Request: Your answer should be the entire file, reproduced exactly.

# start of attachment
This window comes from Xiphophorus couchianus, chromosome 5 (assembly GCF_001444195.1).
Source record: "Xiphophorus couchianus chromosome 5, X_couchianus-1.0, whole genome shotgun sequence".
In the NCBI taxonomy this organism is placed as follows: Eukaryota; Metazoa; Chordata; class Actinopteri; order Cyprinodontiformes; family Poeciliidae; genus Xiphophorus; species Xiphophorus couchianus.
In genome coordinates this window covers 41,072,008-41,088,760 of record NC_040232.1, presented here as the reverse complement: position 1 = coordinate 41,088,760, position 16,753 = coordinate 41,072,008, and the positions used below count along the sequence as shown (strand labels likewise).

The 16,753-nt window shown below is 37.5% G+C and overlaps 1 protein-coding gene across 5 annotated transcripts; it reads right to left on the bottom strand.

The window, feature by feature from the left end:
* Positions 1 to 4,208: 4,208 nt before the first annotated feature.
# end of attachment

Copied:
This window comes from Xiphophorus couchianus, chromosome 5 (assembly GCF_001444195.1).
Source record: "Xiphophorus couchianus chromosome 5, X_couchianus-1.0, whole genome shotgun sequence".
In the NCBI taxonomy this organism is placed as follows: Eukaryota; Metazoa; Chordata; class Actinopteri; order Cyprinodontiformes; family Poeciliidae; genus Xiphophorus; species Xiphophorus couchianus.
In genome coordinates this window covers 41,072,008-41,088,760 of record NC_040232.1, presented here as the reverse complement: position 1 = coordinate 41,088,760, position 16,753 = coordinate 41,072,008, and the positions used below count along the sequence as shown (strand labels likewise).

The 16,753-nt window shown below is 37.5% G+C and overlaps 1 protein-coding gene across 5 annotated transcripts; it reads right to left on the bottom strand.

The window, feature by feature from the left end:
* Positions 1 to 4,208: 4,208 nt before the first annotated feature.